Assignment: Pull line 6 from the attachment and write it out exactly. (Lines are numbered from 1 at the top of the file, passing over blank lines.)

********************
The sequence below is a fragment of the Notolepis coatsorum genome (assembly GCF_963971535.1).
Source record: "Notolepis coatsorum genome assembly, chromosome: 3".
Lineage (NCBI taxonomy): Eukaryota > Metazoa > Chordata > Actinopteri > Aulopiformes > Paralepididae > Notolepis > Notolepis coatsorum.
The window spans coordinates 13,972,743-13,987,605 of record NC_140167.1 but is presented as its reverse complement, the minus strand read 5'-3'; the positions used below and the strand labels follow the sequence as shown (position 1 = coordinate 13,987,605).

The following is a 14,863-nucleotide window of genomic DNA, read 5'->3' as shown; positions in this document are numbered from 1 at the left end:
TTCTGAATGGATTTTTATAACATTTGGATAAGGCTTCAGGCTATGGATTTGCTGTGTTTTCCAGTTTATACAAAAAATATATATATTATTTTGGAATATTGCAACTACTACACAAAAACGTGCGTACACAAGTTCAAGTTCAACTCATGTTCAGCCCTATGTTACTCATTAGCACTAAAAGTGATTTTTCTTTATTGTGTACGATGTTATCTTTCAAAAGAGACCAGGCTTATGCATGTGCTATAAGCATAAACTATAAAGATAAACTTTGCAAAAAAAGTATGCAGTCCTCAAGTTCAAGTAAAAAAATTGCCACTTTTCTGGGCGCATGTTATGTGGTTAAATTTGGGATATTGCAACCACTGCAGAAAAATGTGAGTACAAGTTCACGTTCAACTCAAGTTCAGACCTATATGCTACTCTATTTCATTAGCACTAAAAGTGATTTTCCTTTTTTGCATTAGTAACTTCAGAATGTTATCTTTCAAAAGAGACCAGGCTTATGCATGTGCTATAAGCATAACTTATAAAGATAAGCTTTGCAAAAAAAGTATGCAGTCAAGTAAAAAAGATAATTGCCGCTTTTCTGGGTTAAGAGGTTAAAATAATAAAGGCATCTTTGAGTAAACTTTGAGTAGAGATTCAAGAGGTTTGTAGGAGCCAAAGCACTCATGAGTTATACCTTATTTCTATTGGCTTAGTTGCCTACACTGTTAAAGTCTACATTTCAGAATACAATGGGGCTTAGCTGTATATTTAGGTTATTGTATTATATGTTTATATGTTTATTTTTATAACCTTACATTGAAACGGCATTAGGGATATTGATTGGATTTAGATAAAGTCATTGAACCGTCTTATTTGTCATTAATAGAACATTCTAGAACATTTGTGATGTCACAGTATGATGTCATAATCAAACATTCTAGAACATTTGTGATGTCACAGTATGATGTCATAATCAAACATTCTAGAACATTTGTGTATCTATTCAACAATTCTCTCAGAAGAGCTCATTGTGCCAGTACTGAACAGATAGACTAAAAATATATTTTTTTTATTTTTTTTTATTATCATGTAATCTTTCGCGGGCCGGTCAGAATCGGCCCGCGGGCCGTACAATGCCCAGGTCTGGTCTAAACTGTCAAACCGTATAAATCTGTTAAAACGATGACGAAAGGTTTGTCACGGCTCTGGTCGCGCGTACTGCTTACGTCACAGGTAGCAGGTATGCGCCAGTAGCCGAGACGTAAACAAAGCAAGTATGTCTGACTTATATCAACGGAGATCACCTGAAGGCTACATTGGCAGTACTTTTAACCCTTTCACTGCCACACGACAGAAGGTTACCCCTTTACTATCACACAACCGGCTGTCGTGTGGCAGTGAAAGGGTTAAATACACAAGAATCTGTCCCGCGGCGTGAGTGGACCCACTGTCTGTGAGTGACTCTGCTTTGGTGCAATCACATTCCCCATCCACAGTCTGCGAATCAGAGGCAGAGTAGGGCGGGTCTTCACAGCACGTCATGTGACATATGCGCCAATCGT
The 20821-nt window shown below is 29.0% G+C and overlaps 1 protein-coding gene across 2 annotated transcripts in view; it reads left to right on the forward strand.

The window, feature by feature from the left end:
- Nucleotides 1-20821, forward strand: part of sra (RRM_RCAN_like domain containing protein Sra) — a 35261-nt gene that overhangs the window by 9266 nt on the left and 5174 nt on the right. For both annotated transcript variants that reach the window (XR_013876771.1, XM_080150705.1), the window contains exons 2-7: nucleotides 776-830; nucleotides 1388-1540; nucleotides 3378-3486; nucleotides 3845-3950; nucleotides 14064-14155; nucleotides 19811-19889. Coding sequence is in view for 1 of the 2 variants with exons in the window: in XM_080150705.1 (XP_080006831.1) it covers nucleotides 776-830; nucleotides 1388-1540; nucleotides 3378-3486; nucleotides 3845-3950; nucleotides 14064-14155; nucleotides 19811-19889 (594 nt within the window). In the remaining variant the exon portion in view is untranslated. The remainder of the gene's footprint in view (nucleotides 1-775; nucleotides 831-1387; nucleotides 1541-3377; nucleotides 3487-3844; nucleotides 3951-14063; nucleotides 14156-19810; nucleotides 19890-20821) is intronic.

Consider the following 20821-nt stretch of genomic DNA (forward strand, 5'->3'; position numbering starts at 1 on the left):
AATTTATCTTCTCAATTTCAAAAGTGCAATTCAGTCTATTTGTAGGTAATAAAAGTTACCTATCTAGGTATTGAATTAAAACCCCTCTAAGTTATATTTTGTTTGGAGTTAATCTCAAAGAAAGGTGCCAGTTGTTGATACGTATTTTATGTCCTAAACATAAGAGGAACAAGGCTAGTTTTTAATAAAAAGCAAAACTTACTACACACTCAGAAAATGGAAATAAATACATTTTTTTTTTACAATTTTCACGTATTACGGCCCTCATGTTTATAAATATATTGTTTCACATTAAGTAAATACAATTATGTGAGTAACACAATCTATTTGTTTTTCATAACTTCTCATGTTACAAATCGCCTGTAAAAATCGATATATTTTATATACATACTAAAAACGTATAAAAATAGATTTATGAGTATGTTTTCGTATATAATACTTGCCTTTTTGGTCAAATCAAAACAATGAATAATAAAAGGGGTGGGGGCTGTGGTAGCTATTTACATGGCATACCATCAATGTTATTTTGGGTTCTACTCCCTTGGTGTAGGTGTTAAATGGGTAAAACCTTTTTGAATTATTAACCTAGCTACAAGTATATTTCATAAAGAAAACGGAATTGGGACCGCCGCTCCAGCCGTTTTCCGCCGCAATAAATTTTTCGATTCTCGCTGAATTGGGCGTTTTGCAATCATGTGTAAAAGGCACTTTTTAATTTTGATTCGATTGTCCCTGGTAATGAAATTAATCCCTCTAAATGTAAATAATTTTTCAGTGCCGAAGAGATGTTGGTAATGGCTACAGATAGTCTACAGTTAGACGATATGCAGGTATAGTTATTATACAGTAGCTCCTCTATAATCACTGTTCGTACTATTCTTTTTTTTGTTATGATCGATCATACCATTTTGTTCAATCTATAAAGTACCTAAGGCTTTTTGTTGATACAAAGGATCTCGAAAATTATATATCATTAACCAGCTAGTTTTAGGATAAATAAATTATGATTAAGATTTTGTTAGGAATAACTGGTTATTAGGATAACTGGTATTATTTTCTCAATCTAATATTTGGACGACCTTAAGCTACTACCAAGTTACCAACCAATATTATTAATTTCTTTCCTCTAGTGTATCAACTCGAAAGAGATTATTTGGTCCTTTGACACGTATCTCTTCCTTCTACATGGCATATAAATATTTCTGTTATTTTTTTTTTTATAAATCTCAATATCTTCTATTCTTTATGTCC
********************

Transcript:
TTCTGAATGGATTTTTATAACATTTGGATAAGGCTTCAGGCTATGGATTTGCTGTGTTTTCCAGTTTATACAAAAAATATATATATTATTTTGGAATATTGCAACTACTACACAAAAACGTGCGTACACAAGTTCAAGTTCAACTCATGTTCAGCCCTATGTTACTCATTAGCACTAAAAGTGATTTTTCTTTATTGTGTACGATGTTATCTTTCAAAAGAGACCAGGCTTATGCATGTGCTATAAGCATAAACTATAAAGATAAACTTTGCAAAAAAAGTATGCAGTCCTCAAGTTCAAGTAAAAAAATTGCCACTTTTCTGGGCGCATGTTATGTGGTTAAATTTGGGATATTGCAACCACTGCAGAAAAATGTGAGTACAAGTTCACGTTCAACTCAAGTTCAGACCTATATGCTACTCTATTTCATTAGCACTAAAAGTGATTTTCCTTTTTTGCATTAGTAACTTCAGAATGTTATCTTTCAAAAGAGACCAGGCTTATGCATGTGCTATAAGCATAACTTATAAAGATAAGCTTTGCAAAAAAAGTATGCAGTCAAGTAAAAAAGATAATTGCCGCTTTTCTGGGTTAAGAGGTTAAAATAATAAAGGCATCTTTGAGTAAACTTTGAGTAGAGATTCAAGAGGTTTGTAGGAGCCAAAGCACTCATGAGTTATACCTTATTTCTATTGGCTTAGTTGCCTACACTGTTAAAGTCTACATTTCAGAATACAATGGGGCTTAGCTGTATATTTAGGTTATTGTATTATATGTTTATATGTTTATTTTTATAACCTTACATTGAAACGGCATTAGGGATATTGATTGGATTTAGATAAAGTCATTGAACCGTCTTATTTGTCATTAATAGAACATTCTAGAACATTTGTGATGTCACAGTATGATGTCATAATCAAACATTCTAGAACATTTGTGATGTCACAGTATGATGTCATAATCAAACATTCTAGAACATTTGTGTATCTATTCAACAATTCTCTCAGAAGAGCTCATTGTGCCAGTACTGAACAGATAGACTAAAAATATATTTTTTTTATTTTTTTTTATTATCATGTAATCTTTCGCGGGCCGGTCAGAATCGGCCCGCGGGCCGTACAATGCCCAGGTCTGGTCTAAACTGTCAAACCGTATAAATCTGTTAAAACGATGACGAAAGGTTTGTCACGGCTCTGGTCGCGCGTACTGCTTACGTCACAGGTAGCAGGTATGCGCCAGTAGCCGAGACGTAAACAAAGCAAGTATGTCTGACTTATATCAACGGAGATCACCTGAAGGCTACATTGGCAGTACTTTTAACCCTTTCACTGCCACACGACAGAAGGTTACCCCTTTACTATCACACAACCGGCTGTCGTGTGGCAGTGAAAGGGTTAAATACACAAGAATCTGTCCCGCGGCGTGAGTGGACCCACTGTCTGTGAGTGACTCTGCTTTGGTGCAATCACATTCCCCATCCACAGTCTGCGAATCAGAGGCAGAGTAGGGCGGGTCTTCACAGCACGTCATGTGACATATGCGCCAATCGT